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COVID & George Floyd Killing Reveal a Failed State That Only Knows How to Police

Issue 256

Shay Gabriel O’Reilly Jun 2

The failure of our governments — local, state, national — to address COVID-19 with any real rigor is the result of a neoliberal rejection of all state functions, with the exception of policing, in favor of aiding capital accumulation. 

The best this system has managed to muster is a white cop outside my mostly-black building with a mask around his chin and his hand on his holster.

We see them imposing bans on opening businesses and penalties for hanging out in large groups. But they have failed, so far, to implement a real test-trace-isolate program, or to meet people’s basic needs while they are quarantined, or to keep a medical system that relies disproportionately on “elective” procedures fiscally solvent (or come up with an alternative).

The reopen protests are a reactionary endeavor conducted by a tiny minority. The demonstrators are mostly seeking to force others to get back to work for them — and potentially die — for paltry sums of money. But a larger number of people are feeling, rightly, that they can’t be quarantined forever and, with the police killing of George Floyd, they can’t be silent forever either. 

We were supposed to flatten the curve. It has been flattened, so now what? We were supposed to help buy time for our governments to build out medical capacity, to stock up on PPE, to put out a plan for how to stop the uncontrollable spread of COVID-19. That has not happened, except maybe some better PPE supply chains have been established.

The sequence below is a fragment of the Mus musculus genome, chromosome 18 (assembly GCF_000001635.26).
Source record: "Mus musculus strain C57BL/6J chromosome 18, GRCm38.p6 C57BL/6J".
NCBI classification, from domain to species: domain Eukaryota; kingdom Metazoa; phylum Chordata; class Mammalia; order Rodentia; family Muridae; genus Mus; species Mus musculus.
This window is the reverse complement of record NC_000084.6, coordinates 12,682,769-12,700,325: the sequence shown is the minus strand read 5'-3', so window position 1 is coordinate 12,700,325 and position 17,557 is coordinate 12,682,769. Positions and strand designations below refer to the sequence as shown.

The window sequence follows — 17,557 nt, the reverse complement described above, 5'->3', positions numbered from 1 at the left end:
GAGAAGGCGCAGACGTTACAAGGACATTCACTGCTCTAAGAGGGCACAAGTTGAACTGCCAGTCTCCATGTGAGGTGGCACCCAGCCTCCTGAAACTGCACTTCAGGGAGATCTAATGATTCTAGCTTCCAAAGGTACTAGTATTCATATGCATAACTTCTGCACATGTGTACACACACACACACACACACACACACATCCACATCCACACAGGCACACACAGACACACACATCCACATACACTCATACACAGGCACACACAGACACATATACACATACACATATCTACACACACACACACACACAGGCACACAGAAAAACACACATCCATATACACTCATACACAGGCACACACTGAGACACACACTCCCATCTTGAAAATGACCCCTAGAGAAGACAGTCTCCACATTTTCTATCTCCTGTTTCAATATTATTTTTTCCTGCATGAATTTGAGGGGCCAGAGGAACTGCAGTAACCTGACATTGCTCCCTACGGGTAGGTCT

And it’s not just the federal government.

New York City and State haven’t come up with a real plan either. There aren’t ways for people to freely isolate themselves from their family members when they are crowded into too-small, too-expensive apartments. There are no universal systems in place to feed people (the free meals are spotty in quality, especially compared to other countries). No clear guidelines or assistance for safe relaxation and respite. No housing for unhoused people packed into shelters or evicted from the subway into rainy streets. And there is scant decarceration underway to free people from crowded prisons, detention centers and jailhouses.

The best this system has managed to muster is a white cop outside my mostly-black building with a mask around his chin and his hand on his holster. 

No wonder people are angry: The outrage over the continued killings of black people by police takes place against a backdrop of grinding poverty and thousands of preventable deaths concentrated in black and brown communities, while governments continue to invest in policing and prisons. 

Meanwhile, we’re being encouraged to blame each other.

It’s a natural human instinct: This is miserable, and we see other people who appear to be responsible for potentially spreading the illness. But when there’s a second wave with the same death and destruction (or worse) as the first, it won’t be the fault of people hanging out in a park or outside a bar. Just like climate change isn’t the fault of someone for driving to work instead of taking the bus. 

It’s the fault, instead, of political leaders who fear breaking the neoliberal paradigm because it could lead us to demand far more.

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